Activity and new orders both fall at weaker rates at end of 2012

The Irish construction sector remained firmly in contraction in December, although there were signs that the decline eased as activity, new orders and employment all fell at weaker rates. That said, purchasing activity and the use of sub-contractors both decreased sharply. Improved sentiment was recorded, with panellists expecting improving economic conditions and a stabilisation in the market over the coming year. The Ulster Bank Construction Purchasing Managers’ Index® (PMI®) – a seasonally adjusted index designed to track changes in total construction activity – posted 43.0 in December, up from 42.6 in the previous month. The reading signalled a further steep reduction in activity, although the rate of decline eased slightly to the weakest since May 2012.

Commenting on the survey, Simon Barry, Chief Economist Republic of Ireland at Ulster Bank, noted that:

“The Irish construction sector ended 2012 on a weak note according to the latest reading of the Ulster Bank Construction PMI. The December reading of the PMI points to ongoing and broad-based declines in construction, as activity continues to slide across the three main sub sectors – residential, commercial and civil engineering.

“Looking back over 2012, it is clear that the construction industry continued to face an extremely challenging environment, with last year marking the sixth year in a row of contraction (the construction PMI has averaged below the breakeven threshold of 50 each year since 2007). One disappointing aspect of the sector’s performance in 2012 was that the hoped-for stabilisation failed to materialise, and the industry continues to be dogged by recessionary conditions, including persisting falls in new work orders and employment levels. There is some level of optimism within the industry that activity levels may start to show improvement as Irish construction firms look 12 months ahead. Indeed, confidence rose to its highest level in five months in December. However, last month’s survey shows that new incoming business levels continue to decline, so it does not appear that any such improvement is likely to happen in the early part of 2013 at least.”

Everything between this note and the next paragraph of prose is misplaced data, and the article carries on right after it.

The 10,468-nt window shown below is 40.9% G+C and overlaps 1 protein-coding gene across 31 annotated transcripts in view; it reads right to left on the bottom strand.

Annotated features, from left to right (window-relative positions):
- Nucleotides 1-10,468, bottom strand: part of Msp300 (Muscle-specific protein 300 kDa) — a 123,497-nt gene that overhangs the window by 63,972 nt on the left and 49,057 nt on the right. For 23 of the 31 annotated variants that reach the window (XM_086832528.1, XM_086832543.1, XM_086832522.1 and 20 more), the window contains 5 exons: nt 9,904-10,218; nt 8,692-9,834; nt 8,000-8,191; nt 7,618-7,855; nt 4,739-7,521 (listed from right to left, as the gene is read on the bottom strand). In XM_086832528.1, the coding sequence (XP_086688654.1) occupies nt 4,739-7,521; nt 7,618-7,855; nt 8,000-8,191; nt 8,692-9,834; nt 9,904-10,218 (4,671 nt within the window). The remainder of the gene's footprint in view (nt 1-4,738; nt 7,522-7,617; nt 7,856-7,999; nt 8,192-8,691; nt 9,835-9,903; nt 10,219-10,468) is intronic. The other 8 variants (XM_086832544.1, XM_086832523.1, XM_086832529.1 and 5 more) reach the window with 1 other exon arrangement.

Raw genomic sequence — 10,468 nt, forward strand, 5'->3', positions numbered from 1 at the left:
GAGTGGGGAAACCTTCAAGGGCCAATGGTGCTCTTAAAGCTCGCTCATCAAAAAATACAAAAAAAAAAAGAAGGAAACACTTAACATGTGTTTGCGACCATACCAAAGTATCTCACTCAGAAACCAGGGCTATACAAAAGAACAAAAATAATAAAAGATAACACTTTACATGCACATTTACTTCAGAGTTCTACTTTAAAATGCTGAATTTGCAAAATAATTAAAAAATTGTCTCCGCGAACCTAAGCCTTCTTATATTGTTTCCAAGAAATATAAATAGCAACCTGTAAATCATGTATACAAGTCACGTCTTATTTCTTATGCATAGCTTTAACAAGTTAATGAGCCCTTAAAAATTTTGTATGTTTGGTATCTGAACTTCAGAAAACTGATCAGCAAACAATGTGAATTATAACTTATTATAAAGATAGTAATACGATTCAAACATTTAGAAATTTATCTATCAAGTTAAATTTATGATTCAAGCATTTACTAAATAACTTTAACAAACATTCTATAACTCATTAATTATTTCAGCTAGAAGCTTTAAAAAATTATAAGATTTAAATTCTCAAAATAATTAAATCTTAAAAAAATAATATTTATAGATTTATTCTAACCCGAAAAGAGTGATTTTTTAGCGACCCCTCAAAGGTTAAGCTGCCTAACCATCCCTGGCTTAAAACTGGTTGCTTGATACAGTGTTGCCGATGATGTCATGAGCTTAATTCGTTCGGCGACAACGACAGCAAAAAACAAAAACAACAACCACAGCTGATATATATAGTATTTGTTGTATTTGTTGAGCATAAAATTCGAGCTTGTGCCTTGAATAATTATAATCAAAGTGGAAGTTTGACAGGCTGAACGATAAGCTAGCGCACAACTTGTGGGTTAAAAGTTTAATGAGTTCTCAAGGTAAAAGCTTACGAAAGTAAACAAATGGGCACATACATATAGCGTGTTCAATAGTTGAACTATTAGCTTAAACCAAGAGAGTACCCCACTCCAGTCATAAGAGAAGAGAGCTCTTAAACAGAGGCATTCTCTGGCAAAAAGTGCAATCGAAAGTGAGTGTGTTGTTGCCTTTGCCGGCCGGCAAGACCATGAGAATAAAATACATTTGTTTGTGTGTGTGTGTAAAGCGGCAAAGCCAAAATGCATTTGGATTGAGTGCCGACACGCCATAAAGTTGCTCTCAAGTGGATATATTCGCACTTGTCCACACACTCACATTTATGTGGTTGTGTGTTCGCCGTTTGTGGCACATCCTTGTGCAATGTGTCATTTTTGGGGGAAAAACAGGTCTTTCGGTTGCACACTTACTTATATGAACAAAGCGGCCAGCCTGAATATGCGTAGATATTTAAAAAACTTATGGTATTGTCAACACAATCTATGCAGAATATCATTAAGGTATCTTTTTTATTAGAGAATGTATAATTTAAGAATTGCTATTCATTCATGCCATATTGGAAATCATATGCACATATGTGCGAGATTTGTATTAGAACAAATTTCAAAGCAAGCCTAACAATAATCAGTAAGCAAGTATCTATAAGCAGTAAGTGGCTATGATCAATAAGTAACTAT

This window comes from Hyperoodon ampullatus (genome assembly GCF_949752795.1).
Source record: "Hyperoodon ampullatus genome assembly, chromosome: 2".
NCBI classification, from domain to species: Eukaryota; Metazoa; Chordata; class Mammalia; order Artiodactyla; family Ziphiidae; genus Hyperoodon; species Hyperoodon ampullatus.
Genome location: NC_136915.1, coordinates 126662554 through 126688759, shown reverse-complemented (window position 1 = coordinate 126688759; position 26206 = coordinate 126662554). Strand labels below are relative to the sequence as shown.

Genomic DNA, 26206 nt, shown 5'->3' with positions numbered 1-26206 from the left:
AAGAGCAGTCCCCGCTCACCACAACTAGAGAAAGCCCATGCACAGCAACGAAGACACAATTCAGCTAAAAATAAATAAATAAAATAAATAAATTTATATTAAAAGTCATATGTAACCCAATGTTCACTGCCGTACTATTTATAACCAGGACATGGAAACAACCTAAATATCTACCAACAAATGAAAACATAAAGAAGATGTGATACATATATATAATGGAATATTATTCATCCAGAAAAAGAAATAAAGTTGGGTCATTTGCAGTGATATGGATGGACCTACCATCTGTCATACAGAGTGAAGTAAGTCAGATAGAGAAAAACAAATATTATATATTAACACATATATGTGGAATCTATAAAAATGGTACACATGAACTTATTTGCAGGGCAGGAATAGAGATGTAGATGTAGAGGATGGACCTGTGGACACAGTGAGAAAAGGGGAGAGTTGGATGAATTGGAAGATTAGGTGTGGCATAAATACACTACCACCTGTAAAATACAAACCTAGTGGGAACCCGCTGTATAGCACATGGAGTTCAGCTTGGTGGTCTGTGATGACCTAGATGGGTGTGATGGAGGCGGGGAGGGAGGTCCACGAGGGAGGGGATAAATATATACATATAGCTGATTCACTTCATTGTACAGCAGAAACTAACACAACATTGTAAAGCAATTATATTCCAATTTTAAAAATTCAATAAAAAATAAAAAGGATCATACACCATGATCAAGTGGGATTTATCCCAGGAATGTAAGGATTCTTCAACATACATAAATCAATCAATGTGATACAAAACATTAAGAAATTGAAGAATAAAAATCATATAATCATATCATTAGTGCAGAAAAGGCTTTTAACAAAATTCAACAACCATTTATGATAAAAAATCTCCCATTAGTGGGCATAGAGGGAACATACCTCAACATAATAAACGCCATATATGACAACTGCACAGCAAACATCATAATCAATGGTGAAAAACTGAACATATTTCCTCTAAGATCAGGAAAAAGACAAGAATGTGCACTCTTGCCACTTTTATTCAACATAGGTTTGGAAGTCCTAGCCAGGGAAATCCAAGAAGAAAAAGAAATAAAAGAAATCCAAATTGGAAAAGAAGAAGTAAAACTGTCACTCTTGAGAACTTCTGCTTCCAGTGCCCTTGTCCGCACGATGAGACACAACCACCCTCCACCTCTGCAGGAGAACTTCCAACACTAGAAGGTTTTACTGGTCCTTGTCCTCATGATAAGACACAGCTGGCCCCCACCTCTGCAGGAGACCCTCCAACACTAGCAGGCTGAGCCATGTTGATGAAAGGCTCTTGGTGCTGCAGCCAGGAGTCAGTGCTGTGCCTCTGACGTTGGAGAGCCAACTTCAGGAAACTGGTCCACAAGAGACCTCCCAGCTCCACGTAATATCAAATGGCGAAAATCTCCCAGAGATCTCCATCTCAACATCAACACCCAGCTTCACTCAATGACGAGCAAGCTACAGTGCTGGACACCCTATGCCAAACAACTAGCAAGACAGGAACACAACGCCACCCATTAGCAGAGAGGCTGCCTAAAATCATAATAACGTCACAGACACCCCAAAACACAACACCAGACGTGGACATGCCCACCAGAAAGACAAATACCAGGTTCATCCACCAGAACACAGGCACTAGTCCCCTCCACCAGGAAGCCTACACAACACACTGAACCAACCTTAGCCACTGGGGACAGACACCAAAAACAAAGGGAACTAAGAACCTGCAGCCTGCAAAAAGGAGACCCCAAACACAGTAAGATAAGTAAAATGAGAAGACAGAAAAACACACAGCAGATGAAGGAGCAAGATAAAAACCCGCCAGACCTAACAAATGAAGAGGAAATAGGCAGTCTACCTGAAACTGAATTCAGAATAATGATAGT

Slower reduction in housing activity

All three monitored sectors posted weaker falls in activity than in the month before. The fastest reduction was for activity on civil engineering projects where the decline was substantial. The residential sector remained the best-performing, with the latest drop in activity the weakest since last January.

New orders decline, but at weaker pace

Those respondents that recorded a reduction in activity in December mainly linked this to the completion of projects, and insufficient new orders to compensate. New business decreased for the twelfth month running. The rate of contraction was marked, but the slowest since June 2012.

Further fall in employment

In line with deteriorating new order levels, constructors lowered both their employment and input buying. The rate of job cuts slowed from November, but remained sharp. Meanwhile, purchasing activity decreased at a steep, and accelerated pace. Input buying has declined in each month since September 2010.

Delivery times lengthen again

Despite a further strong fall in purchasing activity, suppliers’ delivery times lengthened again in December. The latest deterioration was solid, and extended the current sequence of longer lead times to a year-and-a-half. Low stock levels and requests for up front payments reportedly contributed to delivery delays.

A fifth successive increase in input costs was recorded in December, although the rate of inflation slowed and was weaker than the series average. Where input prices rose, this was mainly linked to higher costs for oil-based products.

Strongest optimism in five months

Business sentiment improved to the strongest in five months during December, with firms predicting that improvements in general economic conditions and a more stable market would lead to higher activity in a year’s time.